* Within the EMU, Austria, Finland, Portugal, Belgium, and France show momentum higher now than six months ago (higher ratio). But Greece, Italy and Spain are weakening and for the latter two the weakening follows a weakening over the previous six months as well. The problems playing out in Italian politics are reflected in ongoing economic deterioration and in worse prospects; even the OECD is forced to admit it. Ireland presents raw CLI readings consistently below 100 but also shows an unchanged ratio to six months ago- implying weaker than average performance that will persist but is not worsening.
On balance, the OECD CLI indicators can be construed to be showing some improvement or gain in momentum as the OECD has chosen to do, but when placed of a scale of truth the real story is how meager and nascent this improvement is and that weak the growth continues to be in train. In the case of the U.S., the CLI has ticked up by a net of 0.2 points in the course of two months after being stuck at a reading of 99.1. The ratio of the current U.S. CLI to its value of six months ago is higher by just 0.1 and that is a very sour note on which to hang a song of improvement.
The OECD is a membership organization. I very much get the impression that members are trying to put the best spin possible on the interpretation of these readings. I do not find the OECD report encouraging in the least and find the 'improvements' posted this month as in the range of normal variation and unconvincing as yet as to the ongoing nature of improvement.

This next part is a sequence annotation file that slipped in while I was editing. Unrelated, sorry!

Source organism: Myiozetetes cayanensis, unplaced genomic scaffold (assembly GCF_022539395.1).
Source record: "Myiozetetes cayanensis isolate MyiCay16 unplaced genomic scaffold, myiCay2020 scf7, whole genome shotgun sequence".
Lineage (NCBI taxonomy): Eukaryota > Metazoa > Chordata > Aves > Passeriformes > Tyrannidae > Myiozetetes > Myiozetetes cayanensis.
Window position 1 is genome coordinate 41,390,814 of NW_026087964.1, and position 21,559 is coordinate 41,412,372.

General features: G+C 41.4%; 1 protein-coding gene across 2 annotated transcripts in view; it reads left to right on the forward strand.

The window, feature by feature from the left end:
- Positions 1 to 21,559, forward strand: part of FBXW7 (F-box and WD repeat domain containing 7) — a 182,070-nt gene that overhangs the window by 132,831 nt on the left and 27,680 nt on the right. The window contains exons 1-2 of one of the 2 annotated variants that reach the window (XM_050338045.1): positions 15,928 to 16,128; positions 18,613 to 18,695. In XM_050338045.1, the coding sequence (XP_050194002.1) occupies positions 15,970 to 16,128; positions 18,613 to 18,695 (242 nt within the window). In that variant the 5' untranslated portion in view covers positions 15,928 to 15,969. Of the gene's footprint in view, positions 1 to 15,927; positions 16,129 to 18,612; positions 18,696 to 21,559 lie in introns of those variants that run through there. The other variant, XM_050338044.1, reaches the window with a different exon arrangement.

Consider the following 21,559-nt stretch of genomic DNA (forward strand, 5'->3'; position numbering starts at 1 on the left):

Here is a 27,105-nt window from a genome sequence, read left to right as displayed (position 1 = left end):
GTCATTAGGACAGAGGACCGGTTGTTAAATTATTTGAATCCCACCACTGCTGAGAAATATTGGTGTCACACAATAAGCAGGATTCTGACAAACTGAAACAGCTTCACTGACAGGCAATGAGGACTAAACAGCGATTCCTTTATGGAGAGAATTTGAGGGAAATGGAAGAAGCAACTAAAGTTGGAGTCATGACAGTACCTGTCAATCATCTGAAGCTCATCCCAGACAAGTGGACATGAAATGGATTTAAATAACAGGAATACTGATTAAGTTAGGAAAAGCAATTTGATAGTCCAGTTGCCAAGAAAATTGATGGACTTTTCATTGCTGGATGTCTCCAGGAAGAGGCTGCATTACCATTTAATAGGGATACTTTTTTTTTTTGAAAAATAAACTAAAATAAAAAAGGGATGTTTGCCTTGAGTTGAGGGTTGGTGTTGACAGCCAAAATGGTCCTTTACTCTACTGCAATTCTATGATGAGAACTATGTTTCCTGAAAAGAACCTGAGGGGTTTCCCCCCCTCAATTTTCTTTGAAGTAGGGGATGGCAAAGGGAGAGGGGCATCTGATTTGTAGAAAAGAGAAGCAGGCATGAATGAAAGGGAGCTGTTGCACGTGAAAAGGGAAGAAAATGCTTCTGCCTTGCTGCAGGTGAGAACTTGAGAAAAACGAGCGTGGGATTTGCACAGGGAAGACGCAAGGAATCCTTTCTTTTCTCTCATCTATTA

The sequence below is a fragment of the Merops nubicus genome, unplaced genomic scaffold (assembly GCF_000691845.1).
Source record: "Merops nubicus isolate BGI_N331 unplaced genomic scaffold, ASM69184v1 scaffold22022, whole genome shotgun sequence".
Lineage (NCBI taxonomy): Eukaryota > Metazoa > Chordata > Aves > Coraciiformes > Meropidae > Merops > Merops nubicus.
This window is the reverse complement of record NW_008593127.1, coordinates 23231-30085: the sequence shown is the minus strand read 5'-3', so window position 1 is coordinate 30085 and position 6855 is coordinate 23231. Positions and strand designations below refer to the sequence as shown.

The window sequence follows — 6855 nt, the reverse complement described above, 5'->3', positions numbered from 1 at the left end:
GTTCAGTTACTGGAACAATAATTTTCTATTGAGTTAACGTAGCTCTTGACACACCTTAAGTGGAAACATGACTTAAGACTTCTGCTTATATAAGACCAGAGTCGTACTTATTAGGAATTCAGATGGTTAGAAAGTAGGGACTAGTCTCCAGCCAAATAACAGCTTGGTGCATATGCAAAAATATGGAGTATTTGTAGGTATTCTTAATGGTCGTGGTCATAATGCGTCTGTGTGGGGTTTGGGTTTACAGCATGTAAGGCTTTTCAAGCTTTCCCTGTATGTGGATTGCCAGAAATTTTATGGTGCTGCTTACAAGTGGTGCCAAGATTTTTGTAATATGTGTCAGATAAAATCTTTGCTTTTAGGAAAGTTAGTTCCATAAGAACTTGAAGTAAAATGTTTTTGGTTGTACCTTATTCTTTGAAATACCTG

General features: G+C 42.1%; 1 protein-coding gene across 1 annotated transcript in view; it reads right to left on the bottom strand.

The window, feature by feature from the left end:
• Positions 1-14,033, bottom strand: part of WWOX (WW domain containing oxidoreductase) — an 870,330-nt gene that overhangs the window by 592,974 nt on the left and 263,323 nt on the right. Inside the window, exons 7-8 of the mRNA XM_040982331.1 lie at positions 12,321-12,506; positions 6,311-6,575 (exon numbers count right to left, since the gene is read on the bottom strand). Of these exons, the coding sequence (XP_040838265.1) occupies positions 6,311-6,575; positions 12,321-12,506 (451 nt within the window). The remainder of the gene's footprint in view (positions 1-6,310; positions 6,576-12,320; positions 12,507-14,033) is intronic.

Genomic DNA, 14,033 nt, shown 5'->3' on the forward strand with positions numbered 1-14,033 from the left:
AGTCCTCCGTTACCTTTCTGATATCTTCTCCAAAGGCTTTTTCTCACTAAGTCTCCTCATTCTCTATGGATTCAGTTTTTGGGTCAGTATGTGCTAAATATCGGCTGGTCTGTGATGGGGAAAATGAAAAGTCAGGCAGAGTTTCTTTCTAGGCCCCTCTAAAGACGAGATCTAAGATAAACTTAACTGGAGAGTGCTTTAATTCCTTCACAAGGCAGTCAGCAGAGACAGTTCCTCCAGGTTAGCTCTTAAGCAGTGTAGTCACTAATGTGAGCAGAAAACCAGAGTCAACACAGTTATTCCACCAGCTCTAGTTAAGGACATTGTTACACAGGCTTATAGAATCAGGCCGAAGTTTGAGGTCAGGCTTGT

The ECB policy shift (hint: it's a taper)
What is perhaps the most disturbing aspect about the OECD's own interpretation is that it can serve as a guide for policy and potentially as an independent third party's view. And today we have the ECB cutting back on its former level of monthly stimulus although it is extending the period for such bond purchasing stimulus farther into the future than had been expected. I believe most people in markets find the monthly total as more of the measure of support than the period for which purchases are planned (and can be changed, as we see today). To the markets, this looks like a tapering and markets are responding in that fashion today with bond yields higher, stocks lower and the euro's foreign currency value higher. These are classic less-stimulus responses by markets.
Downshifting while stalling?
I certainly hope that the ECB has not taken any of the recent data including the fresh OECD LEIs to heart as evidence of improved or more solid economic performance. The OECD gauges for the EMU as whole find, on the OECD's interpretation, a showing of 'stable momentum.' That is not technically wrong, but it is still a weak trend and without an improvement in momentum and that is with a good deal of monetary stimulus that has been both in train and in effect. What happens when that monetary stimulus is cut back? This is the problem when one hand is on the stimulus switch and the other operating the forecast mechanism. The right hand has to know and account for what the left hand is doing. Is it? This is a hypothetical question, but if momentum is only stable and you remove or reduce a source of stimulus, shouldn't conditions get weaker? Isn't that how you see it?